Interaction between the LDL-receptor gene bearing a novel mutation and a variant in the apolipoprotein a-ii promoter: Molecular study in a 1135-member familial hypercholesterolemia kindred Academic Article uri icon

Overview

MeSH Major

  • Apolipoproteins
  • Hyperlipoproteinemia Type II
  • Mutation
  • Protein Precursors
  • Receptors, LDL

abstract

  • Lipid and lipoprotein concentrations in plasma generally reflect complex influences of multiple genetic loci. Even an autosomal dominant disorder, familial hypercholesterolemia (FH), is characterized by phenotypic heterogeneity, as low-density lipoprotein (LDL) levels vary widely within the same pedigree. Molecular screening for LDL receptor ( LDLR) mutations among 75 patients with clinically apparent FH led to identification of a novel splice-site mutation (IVS14+1 G>A) shared by 14 patients. Genealogical research confirmed that all 14 carriers were part of the same 1135-member pedigree with a common ancestor. The mutation resulted in an abruptly truncated LDLR protein, reducing functional LDLR activity by half in heterozygous carriers of the mutant allele. Of the 208 members of the kindred who were screened for the presence of this LDLR mutation, we identified 94 carriers and 114 noncarriers. Nine principal apolipoprotein genes that might affect LDL cholesterol differentially according to LDL-receptor status were examined in this pedigree. Strikingly lower total cholesterol and LDL-cholesterol values were observed among the majority of the LDLR mutation carriers who were simultaneously homozygous for the -265C variant of apoA-II (total cholesterol: 324 +/- 8 vs 244 +/- 19 mg/dl, P = 0.0015; LDL-cholesterol: 237 +/- 8 vs 155 +/- 18 mg/dl, P = 0.0008). In vitro transfection assays showed that transcriptional activity of the apoA-II promoter was reduced by 30% in the -265C variant as compared with the -265T variant. We thus concluded that one variant of the apoA-II gene was associated with reduced plasma LDL cholesterol only in FH patients.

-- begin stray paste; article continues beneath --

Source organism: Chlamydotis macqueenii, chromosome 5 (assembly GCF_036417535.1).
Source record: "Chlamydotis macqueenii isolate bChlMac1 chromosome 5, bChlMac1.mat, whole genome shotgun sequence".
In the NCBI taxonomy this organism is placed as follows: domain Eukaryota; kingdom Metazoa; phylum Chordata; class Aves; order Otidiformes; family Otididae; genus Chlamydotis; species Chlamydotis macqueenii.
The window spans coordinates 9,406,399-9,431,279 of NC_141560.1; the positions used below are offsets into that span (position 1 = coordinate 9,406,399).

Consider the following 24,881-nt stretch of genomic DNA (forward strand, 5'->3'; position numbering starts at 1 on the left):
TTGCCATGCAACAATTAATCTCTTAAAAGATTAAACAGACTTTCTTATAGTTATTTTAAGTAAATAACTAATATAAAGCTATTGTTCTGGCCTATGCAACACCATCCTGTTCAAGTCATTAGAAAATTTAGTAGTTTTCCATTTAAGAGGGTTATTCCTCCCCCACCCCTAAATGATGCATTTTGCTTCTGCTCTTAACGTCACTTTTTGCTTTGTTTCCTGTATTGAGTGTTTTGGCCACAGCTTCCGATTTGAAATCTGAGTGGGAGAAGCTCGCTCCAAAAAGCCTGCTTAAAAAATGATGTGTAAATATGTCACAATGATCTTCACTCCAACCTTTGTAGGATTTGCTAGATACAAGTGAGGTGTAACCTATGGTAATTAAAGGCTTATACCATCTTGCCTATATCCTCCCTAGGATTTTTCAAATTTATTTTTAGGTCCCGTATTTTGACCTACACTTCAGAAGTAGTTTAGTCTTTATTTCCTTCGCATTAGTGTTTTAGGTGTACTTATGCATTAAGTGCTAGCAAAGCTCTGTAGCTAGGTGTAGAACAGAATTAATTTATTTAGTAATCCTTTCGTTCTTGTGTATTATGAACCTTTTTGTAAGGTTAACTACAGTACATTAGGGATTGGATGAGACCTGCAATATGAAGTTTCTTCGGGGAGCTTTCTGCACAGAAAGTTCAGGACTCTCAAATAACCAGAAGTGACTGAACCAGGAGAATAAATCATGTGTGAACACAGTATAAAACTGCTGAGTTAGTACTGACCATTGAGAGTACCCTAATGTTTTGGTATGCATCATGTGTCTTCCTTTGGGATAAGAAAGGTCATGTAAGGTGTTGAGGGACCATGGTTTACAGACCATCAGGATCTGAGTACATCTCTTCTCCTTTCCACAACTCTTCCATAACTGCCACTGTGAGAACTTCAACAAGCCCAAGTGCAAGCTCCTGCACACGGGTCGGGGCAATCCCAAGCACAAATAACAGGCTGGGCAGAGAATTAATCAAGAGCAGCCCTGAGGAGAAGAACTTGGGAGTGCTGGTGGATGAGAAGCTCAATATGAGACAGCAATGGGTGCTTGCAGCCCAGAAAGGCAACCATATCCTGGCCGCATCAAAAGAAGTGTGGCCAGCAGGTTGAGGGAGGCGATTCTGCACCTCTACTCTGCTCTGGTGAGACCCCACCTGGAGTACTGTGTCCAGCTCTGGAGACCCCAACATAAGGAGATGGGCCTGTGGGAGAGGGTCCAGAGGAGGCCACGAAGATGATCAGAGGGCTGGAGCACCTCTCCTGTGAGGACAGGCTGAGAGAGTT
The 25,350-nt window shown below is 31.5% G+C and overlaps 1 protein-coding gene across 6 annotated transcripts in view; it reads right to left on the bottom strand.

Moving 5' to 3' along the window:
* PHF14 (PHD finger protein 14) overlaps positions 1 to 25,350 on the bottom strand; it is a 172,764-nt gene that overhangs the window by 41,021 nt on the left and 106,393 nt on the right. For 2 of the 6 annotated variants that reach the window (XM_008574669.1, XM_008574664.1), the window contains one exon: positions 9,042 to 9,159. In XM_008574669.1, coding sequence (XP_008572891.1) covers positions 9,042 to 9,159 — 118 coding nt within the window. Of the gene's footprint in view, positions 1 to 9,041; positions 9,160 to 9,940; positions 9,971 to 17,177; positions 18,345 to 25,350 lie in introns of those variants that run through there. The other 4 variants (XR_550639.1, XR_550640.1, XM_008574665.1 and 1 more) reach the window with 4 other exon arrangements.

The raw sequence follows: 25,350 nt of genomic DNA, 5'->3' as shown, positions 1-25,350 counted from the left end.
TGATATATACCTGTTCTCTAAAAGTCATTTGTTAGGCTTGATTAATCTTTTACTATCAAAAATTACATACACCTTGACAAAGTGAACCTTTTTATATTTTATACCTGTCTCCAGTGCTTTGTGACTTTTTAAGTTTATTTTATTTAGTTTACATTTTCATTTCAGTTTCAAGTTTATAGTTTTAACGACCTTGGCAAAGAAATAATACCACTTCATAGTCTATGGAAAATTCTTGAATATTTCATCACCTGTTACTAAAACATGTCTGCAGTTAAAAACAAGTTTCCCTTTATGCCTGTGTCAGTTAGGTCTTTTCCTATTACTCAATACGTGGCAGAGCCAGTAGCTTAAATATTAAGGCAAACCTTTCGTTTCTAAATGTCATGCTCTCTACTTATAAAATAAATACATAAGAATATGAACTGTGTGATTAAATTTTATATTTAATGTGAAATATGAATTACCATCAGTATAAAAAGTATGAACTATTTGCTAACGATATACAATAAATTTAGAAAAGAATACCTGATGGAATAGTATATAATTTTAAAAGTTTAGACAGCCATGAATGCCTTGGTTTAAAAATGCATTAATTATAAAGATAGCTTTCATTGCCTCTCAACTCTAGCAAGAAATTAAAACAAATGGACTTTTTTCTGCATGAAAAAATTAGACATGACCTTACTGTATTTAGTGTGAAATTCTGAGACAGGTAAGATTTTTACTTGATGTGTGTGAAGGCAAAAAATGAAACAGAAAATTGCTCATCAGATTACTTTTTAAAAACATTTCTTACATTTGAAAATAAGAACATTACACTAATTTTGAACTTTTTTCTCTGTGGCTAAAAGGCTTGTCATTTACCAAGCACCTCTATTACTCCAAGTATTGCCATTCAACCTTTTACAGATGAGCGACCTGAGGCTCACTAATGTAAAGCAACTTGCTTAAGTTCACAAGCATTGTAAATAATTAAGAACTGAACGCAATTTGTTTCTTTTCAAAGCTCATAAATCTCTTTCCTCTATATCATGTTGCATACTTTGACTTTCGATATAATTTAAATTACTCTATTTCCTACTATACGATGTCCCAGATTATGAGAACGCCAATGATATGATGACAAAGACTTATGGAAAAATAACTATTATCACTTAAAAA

publication date

  • December 2002

Research

keywords

  • Academic Article

Identity

Language

  • eng

Digital Object Identifier (DOI)

  • 10.1007/s100380200101

PubMed ID

  • 12522687

Additional Document Info

start page

  • 656

end page

  • 64

volume

  • 47

number

  • 12